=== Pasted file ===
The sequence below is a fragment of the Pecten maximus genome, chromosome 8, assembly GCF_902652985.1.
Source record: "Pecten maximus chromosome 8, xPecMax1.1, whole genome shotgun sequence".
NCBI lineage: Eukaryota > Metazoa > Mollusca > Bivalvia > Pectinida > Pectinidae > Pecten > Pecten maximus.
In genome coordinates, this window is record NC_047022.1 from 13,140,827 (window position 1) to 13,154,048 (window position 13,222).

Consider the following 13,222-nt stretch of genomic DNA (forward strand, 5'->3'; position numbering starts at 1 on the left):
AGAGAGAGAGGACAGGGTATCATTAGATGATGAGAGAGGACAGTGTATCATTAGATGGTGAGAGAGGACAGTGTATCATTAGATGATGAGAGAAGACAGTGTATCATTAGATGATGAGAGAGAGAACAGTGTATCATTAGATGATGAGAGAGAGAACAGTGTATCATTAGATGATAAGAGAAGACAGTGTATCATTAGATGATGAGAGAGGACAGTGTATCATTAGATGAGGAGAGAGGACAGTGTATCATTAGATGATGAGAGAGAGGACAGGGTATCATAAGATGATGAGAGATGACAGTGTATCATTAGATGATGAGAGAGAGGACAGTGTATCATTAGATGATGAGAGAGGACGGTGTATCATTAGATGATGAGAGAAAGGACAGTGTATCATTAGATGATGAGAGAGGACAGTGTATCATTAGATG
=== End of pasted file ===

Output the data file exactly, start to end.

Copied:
The sequence below is a fragment of the Pecten maximus genome, chromosome 8, assembly GCF_902652985.1.
Source record: "Pecten maximus chromosome 8, xPecMax1.1, whole genome shotgun sequence".
NCBI lineage: Eukaryota > Metazoa > Mollusca > Bivalvia > Pectinida > Pectinidae > Pecten > Pecten maximus.
In genome coordinates, this window is record NC_047022.1 from 13,140,827 (window position 1) to 13,154,048 (window position 13,222).

Consider the following 13,222-nt stretch of genomic DNA (forward strand, 5'->3'; position numbering starts at 1 on the left):
AGAGAGAGAGGACAGGGTATCATTAGATGATGAGAGAGGACAGTGTATCATTAGATGGTGAGAGAGGACAGTGTATCATTAGATGATGAGAGAAGACAGTGTATCATTAGATGATGAGAGAGAGAACAGTGTATCATTAGATGATGAGAGAGAGAACAGTGTATCATTAGATGATAAGAGAAGACAGTGTATCATTAGATGATGAGAGAGGACAGTGTATCATTAGATGAGGAGAGAGGACAGTGTATCATTAGATGATGAGAGAGAGGACAGGGTATCATAAGATGATGAGAGATGACAGTGTATCATTAGATGATGAGAGAGAGGACAGTGTATCATTAGATGATGAGAGAGGACGGTGTATCATTAGATGATGAGAGAAAGGACAGTGTATCATTAGATGATGAGAGAGGACAGTGTATCATTAGATG